How do you solve a problem like Silvio?
Barack Obama has a problem, one he shares with Gordon Brown. And, for that matter, with Nicolas Sarkozy, Angela Merkel, Stephen Harper, and even Lula da Silva.
The problem these A-list world leaders are dealing with is bald, perma-tanned, and once worked as a cruise ship crooner. Oh yes, and he just happens to be prime minister of Italy, one of the most colorful (and that’s not just his tan) and controversial figures ever to have lead a major western country.
A media tycoon and one of Italy’s richest men, Silvio Berlusconi has a knack for hitting the headlines, most recently for appointing Mara Carafagna — a former topless model who celebrates Sarah Palin as one of her political heroes — as his spokeswoman. And he has a talent, too, for giving rise to embarrassment.
Last summer, in an infamous incident, the red face belonged to George W. Bush, whose staff had to apologize for “an unfortunate mistake” after they issued a press kit for the G8 summit that described the Italian premier as “one of the most controversial leaders in the history of a country known for government corruption and vice.”
Berlusconi, it went on, “was hated by many, but respected by all at least for his personal style” and was “regarded by many as a political dilettante who gained his high office only through use of his considerable influence on the national media.” And all this just a month after Bush had warmly hailed Berlusconi as “a good friend.”
But to get to the point, the Italian leader poses a threat to President Obama’s latest attempt to galvanize the glacially slow international negotiations on a new climate treaty, which is the topic for an ongoing international gathering in Bonn. At Obama’s suggestion, the leaders of the world’s 16 most important economies – both developed and developing – are to hold a special summit designed to inject high level political will into the process.
The question was where and when they could meet soon enough to have an early enough impact on the talks leading up to the make-or-break negotiating session in Copenhagen this December. The obvious answer was to meet immediately before or after July’s G8 summit, when most of them would be together anyway, either as leaders of the eight major industrialized economies that meet each year or as the heads of the big developing countries that have recently been regularly invited to join them.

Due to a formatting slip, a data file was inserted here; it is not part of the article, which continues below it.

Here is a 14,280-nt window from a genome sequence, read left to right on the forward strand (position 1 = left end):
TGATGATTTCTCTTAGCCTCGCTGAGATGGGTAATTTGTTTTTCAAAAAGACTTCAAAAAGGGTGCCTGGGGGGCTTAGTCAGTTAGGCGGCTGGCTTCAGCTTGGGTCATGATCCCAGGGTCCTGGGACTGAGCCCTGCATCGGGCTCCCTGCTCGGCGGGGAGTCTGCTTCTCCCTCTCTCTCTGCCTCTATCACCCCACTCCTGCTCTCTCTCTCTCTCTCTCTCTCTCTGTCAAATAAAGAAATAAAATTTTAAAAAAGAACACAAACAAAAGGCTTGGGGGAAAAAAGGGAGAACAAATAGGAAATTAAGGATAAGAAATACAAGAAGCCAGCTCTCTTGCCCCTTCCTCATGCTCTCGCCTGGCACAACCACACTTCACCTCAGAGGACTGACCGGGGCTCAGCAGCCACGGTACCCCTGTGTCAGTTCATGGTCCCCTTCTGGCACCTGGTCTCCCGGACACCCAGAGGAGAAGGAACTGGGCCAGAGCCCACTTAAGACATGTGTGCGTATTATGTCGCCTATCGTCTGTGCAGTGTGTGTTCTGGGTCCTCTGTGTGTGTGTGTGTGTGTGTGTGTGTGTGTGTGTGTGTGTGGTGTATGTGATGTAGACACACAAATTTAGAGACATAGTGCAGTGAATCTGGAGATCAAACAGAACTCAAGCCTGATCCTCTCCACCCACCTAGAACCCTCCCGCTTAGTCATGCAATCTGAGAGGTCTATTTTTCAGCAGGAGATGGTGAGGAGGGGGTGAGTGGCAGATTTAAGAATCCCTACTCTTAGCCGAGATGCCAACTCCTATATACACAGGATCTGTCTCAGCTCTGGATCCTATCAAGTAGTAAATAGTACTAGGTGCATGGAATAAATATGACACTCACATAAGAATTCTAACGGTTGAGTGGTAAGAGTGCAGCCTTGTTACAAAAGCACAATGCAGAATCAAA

The venue of the meeting rotates each year around the G8 countries. This summer it is to be held on a rocky granite island renowned for its beaches — La Maddalena off of Sardinia. Which means, as you will have guessed, that the summit will be held in Italy and that Mr Berlusconi, as host, would normally chair it.
The trouble is that the irrepressible Italian leader seems to be far from keen on urgently combatting climate change. Five years ago, during an earlier spell as premier, he failed altogether to turn up to a meeting of European environment ministers in Milan to make a crucial speech backing the Kyoto Protocol. And since the outbreak of the financial crisis this autumn, he has led attempts to persuade the European Union countries to water down measures to tackle global warming. In December he told journalists that it was “absurd to speak of emissions when there is a crisis going on”, adding: “It’s like someone with pneumonia thinking about having a perm.”
He is, admittedly, not alone. Coal-dependent Poland’s premier, Donald Tusk, has joined Berlusconi in trying to obstruct European action (“We think that the simplistic ‘polluter pays’ principle is unacceptable,” he says.) And the Czech president, Vaclav Klaus, is an out and out global warming naysayer, telling a conference of 600 climate change ‘deniers’ in Washington last month that those advocating action want “to stop economic growth and return mankind several centuries back.”
But Berlusconi is a much bigger fish than either and so could step into the chief climate villain spot — a position only recently vacated by Bush. All this means that his fellow G8 leaders do not want him in charge for any climate negotiations that occur at La Maddalena this summer. “He will be the host of the meeting, but not the chair,” one well-placed source tells me. But they have yet to decide who will take his place.
The G8 countries need to sort it out soon. The meeting will be all the more important because the leaders attending the G20 meeting in London this week will do no more than issue warm words on the need for a climate deal in Copenhagen and to build a low carbon economy. They will instead address the struggling global economy and leave the real talking on climate to La Maddalena — but not, it is to be hoped, to Mr. Berlusconi.